Phishing is typically an email scam which tries to trick people into thinking a legitimate organization is requesting private information. These scams typically ask you to respond quickly, warning you of a sudden change to your account and requesting to supply and verify information that you still the service. These attempts often looks identical to the service the email is mimicking common targets such as the University, your bank, ADP, EBay, and PayPal.
Phishing emails are typically unsolicited and have
- a generic greeting
- warning of some sudden change in an account
- and requires you to verify personal or private information that you still use the service.
These emails either include directions to reply with private information, or provide a link to a malicious web site to verify your account. Emails claiming very sudden changes or those that use poor spelling and grammar are clear warning signs of a fraudulent phishing email.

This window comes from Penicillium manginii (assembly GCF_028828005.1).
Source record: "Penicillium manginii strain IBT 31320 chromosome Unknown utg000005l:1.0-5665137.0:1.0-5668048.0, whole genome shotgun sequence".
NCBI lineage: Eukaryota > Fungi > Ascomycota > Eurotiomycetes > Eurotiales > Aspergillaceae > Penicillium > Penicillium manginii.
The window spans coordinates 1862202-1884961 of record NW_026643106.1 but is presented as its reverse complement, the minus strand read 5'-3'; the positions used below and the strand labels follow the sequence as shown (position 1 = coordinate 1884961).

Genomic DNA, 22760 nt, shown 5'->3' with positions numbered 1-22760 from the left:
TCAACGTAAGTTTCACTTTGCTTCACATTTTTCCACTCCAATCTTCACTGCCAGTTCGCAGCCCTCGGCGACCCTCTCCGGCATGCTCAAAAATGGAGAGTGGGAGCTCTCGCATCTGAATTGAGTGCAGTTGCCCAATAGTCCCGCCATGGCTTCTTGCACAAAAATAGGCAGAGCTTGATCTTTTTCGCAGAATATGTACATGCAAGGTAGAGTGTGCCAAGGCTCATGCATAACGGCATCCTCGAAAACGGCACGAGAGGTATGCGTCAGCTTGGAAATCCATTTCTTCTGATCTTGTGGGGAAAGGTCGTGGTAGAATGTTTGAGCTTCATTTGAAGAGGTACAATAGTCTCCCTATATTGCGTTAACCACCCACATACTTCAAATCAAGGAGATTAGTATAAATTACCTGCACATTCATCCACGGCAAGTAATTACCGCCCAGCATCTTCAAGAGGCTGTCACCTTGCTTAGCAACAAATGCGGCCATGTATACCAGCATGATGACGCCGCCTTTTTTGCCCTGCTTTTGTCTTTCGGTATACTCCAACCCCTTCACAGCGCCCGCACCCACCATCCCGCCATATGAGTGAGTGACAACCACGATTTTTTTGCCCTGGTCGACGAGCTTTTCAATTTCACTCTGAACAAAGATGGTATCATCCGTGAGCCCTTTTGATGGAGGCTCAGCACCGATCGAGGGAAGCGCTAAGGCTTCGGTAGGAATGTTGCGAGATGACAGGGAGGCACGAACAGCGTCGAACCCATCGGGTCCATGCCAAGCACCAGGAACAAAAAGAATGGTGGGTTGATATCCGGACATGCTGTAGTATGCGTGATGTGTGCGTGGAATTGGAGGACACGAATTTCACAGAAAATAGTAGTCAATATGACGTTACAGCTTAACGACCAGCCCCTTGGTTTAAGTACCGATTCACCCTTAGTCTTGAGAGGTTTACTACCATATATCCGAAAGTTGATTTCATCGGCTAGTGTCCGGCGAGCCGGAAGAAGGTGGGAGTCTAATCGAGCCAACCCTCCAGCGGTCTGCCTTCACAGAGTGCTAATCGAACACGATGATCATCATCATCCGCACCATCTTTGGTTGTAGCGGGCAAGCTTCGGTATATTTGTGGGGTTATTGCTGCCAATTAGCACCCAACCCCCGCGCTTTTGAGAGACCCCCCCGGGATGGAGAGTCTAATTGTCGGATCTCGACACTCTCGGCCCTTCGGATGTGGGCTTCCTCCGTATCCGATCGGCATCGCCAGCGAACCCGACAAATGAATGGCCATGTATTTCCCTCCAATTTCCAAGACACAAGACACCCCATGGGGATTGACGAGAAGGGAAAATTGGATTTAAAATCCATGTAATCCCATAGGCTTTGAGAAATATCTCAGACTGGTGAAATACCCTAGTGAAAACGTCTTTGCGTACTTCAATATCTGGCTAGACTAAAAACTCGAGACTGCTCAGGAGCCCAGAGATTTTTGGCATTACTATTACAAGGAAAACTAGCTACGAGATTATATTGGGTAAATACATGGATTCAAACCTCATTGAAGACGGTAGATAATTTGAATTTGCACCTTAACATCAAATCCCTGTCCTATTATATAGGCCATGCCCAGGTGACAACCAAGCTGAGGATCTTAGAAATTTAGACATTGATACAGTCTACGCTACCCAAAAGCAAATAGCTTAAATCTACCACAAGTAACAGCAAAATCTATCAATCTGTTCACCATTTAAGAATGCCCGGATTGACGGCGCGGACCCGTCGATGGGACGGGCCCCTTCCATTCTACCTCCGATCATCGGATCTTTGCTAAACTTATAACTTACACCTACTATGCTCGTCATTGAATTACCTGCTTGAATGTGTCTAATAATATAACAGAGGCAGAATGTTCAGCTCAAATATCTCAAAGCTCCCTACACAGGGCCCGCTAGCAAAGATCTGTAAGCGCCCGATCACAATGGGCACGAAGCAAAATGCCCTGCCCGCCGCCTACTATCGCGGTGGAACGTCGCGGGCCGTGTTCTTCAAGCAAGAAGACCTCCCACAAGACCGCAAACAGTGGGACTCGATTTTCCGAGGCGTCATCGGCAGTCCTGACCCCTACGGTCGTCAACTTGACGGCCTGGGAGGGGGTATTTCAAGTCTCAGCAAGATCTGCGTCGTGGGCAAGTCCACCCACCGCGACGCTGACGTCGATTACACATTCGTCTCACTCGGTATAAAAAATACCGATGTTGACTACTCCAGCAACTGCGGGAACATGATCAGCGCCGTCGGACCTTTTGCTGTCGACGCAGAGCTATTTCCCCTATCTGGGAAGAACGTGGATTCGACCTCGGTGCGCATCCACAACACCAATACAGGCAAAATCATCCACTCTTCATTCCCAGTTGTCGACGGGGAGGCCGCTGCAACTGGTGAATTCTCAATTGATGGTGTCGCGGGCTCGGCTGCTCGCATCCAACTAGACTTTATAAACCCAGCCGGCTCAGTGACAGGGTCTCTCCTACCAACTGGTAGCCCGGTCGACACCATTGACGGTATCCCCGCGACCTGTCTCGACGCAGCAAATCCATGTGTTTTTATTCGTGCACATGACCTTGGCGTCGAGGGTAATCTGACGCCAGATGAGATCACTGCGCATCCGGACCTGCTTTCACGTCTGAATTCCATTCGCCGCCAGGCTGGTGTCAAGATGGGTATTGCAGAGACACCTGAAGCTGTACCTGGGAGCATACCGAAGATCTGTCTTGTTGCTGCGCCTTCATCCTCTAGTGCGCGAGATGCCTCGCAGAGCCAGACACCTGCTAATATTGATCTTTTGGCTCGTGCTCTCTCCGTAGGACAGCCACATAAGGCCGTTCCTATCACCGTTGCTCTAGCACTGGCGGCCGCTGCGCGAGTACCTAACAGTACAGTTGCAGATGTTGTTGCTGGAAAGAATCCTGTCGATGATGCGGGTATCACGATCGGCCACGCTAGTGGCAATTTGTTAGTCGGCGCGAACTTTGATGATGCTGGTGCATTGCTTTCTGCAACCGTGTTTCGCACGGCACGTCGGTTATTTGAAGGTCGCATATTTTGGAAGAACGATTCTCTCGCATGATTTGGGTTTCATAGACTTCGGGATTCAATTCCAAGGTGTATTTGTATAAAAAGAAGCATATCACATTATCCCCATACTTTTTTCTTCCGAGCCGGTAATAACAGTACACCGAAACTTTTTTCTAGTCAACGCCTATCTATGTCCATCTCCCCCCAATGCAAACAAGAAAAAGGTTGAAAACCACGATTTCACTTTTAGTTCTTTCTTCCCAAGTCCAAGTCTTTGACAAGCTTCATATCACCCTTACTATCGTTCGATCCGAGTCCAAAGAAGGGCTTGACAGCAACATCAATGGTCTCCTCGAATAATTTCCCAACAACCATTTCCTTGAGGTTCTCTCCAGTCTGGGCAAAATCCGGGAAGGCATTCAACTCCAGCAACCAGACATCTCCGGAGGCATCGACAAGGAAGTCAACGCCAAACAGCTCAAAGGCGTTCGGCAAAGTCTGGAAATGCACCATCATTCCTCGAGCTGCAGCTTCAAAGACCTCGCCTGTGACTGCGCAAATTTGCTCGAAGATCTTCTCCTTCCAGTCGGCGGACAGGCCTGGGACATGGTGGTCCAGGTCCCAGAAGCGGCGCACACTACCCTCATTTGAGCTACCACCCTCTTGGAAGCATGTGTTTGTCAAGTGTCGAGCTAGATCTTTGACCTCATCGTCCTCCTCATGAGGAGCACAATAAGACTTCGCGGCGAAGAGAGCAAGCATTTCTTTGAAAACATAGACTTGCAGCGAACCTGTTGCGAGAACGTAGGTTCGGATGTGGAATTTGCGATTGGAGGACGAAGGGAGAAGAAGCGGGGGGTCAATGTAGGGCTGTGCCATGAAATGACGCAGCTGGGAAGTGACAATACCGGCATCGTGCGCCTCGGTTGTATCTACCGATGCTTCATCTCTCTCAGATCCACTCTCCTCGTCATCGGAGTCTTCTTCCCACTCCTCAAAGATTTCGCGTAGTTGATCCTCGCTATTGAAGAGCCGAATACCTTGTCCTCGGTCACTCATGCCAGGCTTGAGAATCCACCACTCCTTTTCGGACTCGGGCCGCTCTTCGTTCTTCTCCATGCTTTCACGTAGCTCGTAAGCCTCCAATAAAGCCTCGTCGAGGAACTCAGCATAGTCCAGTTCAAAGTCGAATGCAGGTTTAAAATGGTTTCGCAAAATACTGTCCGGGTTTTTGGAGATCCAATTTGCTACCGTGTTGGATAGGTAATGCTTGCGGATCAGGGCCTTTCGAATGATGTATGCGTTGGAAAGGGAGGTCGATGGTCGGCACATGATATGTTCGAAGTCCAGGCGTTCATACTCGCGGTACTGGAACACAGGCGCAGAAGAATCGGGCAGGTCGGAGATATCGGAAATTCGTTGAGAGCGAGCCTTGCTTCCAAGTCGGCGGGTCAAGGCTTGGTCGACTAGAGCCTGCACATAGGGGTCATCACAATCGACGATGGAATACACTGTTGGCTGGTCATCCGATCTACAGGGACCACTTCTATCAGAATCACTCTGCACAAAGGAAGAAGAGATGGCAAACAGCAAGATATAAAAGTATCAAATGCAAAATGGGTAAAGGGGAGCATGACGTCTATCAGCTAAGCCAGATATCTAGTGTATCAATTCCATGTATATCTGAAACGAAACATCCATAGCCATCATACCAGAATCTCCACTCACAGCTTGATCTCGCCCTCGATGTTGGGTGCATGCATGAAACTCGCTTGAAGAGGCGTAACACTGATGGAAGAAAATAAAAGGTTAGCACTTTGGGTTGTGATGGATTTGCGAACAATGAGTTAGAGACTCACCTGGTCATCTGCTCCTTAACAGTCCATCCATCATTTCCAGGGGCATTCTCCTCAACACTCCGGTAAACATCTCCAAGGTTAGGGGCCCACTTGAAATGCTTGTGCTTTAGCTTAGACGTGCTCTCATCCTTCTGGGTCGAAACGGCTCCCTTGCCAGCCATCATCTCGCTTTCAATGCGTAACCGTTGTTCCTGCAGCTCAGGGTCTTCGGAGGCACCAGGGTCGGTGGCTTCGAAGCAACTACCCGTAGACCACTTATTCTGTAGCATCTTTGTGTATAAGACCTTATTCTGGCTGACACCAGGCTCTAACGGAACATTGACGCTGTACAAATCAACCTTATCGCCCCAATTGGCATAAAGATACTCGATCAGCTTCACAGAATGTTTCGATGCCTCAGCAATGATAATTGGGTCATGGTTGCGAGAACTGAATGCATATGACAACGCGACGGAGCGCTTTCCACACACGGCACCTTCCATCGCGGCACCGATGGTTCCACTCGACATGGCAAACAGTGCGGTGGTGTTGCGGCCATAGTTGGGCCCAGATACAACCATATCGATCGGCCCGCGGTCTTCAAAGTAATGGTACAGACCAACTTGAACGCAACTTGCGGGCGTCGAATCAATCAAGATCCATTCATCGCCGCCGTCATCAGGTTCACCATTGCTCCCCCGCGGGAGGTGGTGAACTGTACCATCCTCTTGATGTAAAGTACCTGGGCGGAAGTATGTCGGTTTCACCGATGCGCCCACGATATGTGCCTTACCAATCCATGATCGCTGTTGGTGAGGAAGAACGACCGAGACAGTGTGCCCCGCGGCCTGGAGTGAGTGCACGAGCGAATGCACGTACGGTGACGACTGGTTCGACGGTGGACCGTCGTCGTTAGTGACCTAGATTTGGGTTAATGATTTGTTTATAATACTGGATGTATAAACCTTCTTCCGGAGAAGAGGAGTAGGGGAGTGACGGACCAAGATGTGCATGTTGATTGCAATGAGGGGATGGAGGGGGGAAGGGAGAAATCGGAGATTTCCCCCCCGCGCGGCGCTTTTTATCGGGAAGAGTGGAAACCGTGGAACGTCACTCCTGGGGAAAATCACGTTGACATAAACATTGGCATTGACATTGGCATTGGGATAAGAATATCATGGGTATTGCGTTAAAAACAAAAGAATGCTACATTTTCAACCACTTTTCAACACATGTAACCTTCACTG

Just delete the message. Do not respond in anyway. Always be skeptical when someone is requesting information, and never email your password, bank account numbers, social security, or credit card numbers to anyone. If it seems phishy it probably is.
There will be times when legitimate messages must be sent to inform our email users of necessary changes to their accounts. These may include password expiration notices.
It is very important to remember that Suffolk will never ask for your password in an email. Any password changes will always direct you to the University official website Suffolk.edu.
If you are ever in doubt about the legitimacy of a potential phishing email, please call the University ITS Help Desk at (617)557-2000.
Suffolk University stops over a half million phishing attempts, spam emails, and virus infected messages every day, but the methods scammers use change quickly to try to stay ahead of blocking techniques. Additionally, due to the wide range of Suffolk University users we must also be careful not to block legitimate email.
What should I do if I have been scammed by phishing?
Contact the organization that was the target of the scam. Immediately change any passwords you might have revealed. If you used the same password for multiple resources, make sure to change it for each account, and do not use that password in the future. For Suffolk University accounts contact the Help Desk (617)557-2000. If you suspect a bank or credit card account may have been compromised, contact that institution to check your account immediately and request a credit report.